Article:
Notes: Abstract. Using a multivariate model testing procedure that distinguishes between model inadequacies and data uncertainties, we investigate the ability of the LODYC GCM to simulate the evolution of the 20° C isotherm depth during the 1982–1984 FOCAL/SEQUAL experiment in the equatorial Atlantic. Two different versions of the model are considered: the “Ri” version which has a Richardson number dependent parameterization of vertical mixing and the new “TKE” version which uses a local estimation of the turbulent kinetic energy to parameterize vertical mixing. Some effects of the forcing uncertainties are considered by forcing the TKE version with three equally plausible wind stress fields whose differences are consistent with the measurement and sampling errors, and the drag coefficient indeterminacy. The resulting uncertainties in the model response are substantial and can be as large as the differences between simulations with the two GCM versions, which stresses the need to take the forcing uncertainties into account. Although only one Ri run is available, it is shown that the “TKE” parameterization significantly improves the representation of the equatorial upwelling and the simulation of the depth of the thermocline in the eastern Atlantic. However, there remain significant differences with the observations which cannot be explained by the forcing uncertainties that were considered. The two model versions perform better in the equatorial wave guide than in the 12° N–12° S domain, and they are better distinguished over large domains than along sections, which shows that a global multivariate view point must be used in model-reality comparisons. Finally, a comparison with a linear multimode model emphasizes the need for greater model complexity to properly simulate the equatorial upwelling and the thermocline variability in the tropical Atlantic.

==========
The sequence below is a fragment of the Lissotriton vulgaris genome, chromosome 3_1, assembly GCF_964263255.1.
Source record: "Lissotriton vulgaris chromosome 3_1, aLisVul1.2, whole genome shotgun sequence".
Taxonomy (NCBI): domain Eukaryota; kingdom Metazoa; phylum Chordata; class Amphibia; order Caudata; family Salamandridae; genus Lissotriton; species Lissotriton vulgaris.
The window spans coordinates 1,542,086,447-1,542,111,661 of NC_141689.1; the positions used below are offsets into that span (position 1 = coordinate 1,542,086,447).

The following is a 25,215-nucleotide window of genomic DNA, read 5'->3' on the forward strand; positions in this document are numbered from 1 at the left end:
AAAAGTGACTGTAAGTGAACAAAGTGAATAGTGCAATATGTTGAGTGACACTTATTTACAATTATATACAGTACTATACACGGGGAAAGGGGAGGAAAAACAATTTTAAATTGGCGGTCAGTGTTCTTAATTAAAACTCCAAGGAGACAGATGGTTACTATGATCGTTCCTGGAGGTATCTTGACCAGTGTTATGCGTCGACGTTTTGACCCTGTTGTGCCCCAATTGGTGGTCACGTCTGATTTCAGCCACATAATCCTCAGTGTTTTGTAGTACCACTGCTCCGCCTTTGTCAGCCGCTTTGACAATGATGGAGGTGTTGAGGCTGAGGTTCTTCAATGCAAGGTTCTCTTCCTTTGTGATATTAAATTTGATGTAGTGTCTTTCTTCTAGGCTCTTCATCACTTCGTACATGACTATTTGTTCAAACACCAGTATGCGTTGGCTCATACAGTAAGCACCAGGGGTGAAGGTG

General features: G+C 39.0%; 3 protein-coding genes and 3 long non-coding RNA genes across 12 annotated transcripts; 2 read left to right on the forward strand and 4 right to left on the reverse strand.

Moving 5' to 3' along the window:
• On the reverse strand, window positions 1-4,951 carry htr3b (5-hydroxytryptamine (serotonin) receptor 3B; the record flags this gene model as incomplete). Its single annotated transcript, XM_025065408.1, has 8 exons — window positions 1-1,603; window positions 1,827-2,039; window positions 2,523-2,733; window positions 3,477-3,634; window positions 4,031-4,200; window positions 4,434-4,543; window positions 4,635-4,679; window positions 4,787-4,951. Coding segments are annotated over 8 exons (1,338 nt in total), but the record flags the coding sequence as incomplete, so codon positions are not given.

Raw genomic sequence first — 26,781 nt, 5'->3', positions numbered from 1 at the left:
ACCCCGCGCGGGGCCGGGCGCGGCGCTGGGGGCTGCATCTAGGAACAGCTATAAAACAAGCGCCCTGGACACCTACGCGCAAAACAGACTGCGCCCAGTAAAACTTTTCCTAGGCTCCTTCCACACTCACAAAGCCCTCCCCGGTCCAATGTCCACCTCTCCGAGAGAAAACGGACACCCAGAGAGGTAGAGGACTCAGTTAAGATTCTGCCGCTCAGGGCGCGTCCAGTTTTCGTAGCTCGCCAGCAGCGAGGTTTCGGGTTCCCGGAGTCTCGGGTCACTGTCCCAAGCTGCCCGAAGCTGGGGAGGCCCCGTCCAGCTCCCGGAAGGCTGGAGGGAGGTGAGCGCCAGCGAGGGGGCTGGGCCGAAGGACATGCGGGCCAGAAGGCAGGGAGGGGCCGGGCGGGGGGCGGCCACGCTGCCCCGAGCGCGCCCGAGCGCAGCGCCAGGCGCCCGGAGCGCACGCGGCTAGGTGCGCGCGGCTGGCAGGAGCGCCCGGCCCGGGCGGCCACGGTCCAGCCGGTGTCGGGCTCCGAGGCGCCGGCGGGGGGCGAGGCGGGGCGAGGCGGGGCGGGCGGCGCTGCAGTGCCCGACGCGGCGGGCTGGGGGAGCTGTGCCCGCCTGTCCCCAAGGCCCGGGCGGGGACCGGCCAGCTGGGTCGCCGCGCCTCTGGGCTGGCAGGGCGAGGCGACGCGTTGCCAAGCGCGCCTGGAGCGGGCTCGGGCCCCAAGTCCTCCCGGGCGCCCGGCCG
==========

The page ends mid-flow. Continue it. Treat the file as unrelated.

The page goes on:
Type of Medium: Electronic Resource
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  • 4
    Publication Date: 2017-01-04